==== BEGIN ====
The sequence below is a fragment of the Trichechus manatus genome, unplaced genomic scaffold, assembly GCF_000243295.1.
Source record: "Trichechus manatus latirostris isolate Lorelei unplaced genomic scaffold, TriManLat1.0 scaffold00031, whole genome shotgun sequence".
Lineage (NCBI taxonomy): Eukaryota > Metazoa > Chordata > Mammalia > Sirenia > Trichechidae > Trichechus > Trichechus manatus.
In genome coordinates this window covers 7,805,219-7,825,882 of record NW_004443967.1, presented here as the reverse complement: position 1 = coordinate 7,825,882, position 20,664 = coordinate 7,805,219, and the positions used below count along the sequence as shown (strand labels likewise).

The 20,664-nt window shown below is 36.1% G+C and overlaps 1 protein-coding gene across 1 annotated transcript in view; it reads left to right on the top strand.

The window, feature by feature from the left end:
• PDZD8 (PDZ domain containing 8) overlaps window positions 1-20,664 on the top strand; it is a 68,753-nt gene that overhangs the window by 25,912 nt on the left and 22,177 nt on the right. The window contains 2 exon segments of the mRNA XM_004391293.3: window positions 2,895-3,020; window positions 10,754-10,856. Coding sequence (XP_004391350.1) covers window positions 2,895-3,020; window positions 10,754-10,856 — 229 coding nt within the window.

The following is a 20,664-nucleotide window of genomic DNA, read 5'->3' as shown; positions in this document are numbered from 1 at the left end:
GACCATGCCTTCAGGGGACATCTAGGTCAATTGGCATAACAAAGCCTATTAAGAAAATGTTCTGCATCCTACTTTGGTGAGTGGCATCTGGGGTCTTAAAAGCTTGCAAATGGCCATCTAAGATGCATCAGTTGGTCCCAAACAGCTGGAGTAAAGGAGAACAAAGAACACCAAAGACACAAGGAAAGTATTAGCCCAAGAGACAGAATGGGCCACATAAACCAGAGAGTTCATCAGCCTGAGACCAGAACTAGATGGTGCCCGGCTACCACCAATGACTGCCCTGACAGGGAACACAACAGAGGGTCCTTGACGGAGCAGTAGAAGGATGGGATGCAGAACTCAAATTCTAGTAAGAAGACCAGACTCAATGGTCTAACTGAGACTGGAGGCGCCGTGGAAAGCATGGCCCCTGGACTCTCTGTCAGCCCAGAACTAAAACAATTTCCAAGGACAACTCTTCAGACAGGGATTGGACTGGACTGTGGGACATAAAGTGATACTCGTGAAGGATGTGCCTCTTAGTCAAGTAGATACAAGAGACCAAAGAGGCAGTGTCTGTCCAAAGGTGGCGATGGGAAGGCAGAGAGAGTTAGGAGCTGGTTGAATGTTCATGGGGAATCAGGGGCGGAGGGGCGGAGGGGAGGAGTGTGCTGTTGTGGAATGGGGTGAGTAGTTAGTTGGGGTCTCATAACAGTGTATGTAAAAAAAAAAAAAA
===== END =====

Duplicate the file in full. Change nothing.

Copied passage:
The sequence below is a fragment of the Trichechus manatus genome, unplaced genomic scaffold, assembly GCF_000243295.1.
Source record: "Trichechus manatus latirostris isolate Lorelei unplaced genomic scaffold, TriManLat1.0 scaffold00031, whole genome shotgun sequence".
Lineage (NCBI taxonomy): Eukaryota > Metazoa > Chordata > Mammalia > Sirenia > Trichechidae > Trichechus > Trichechus manatus.
In genome coordinates this window covers 7,805,219-7,825,882 of record NW_004443967.1, presented here as the reverse complement: position 1 = coordinate 7,825,882, position 20,664 = coordinate 7,805,219, and the positions used below count along the sequence as shown (strand labels likewise).

The 20,664-nt window shown below is 36.1% G+C and overlaps 1 protein-coding gene across 1 annotated transcript in view; it reads left to right on the top strand.

The window, feature by feature from the left end:
• PDZD8 (PDZ domain containing 8) overlaps window positions 1-20,664 on the top strand; it is a 68,753-nt gene that overhangs the window by 25,912 nt on the left and 22,177 nt on the right. The window contains 2 exon segments of the mRNA XM_004391293.3: window positions 2,895-3,020; window positions 10,754-10,856. Coding sequence (XP_004391350.1) covers window positions 2,895-3,020; window positions 10,754-10,856 — 229 coding nt within the window.

The following is a 20,664-nucleotide window of genomic DNA, read 5'->3' as shown; positions in this document are numbered from 1 at the left end:
GACCATGCCTTCAGGGGACATCTAGGTCAATTGGCATAACAAAGCCTATTAAGAAAATGTTCTGCATCCTACTTTGGTGAGTGGCATCTGGGGTCTTAAAAGCTTGCAAATGGCCATCTAAGATGCATCAGTTGGTCCCAAACAGCTGGAGTAAAGGAGAACAAAGAACACCAAAGACACAAGGAAAGTATTAGCCCAAGAGACAGAATGGGCCACATAAACCAGAGAGTTCATCAGCCTGAGACCAGAACTAGATGGTGCCCGGCTACCACCAATGACTGCCCTGACAGGGAACACAACAGAGGGTCCTTGACGGAGCAGTAGAAGGATGGGATGCAGAACTCAAATTCTAGTAAGAAGACCAGACTCAATGGTCTAACTGAGACTGGAGGCGCCGTGGAAAGCATGGCCCCTGGACTCTCTGTCAGCCCAGAACTAAAACAATTTCCAAGGACAACTCTTCAGACAGGGATTGGACTGGACTGTGGGACATAAAGTGATACTCGTGAAGGATGTGCCTCTTAGTCAAGTAGATACAAGAGACCAAAGAGGCAGTGTCTGTCCAAAGGTGGCGATGGGAAGGCAGAGAGAGTTAGGAGCTGGTTGAATGTTCATGGGGAATCAGGGGCGGAGGGGCGGAGGGGAGGAGTGTGCTGTTGTGGAATGGGGTGAGTAGTTAGTTGGGGTCTCATAACAGTGTATGTAAAAAAAAAAAAAA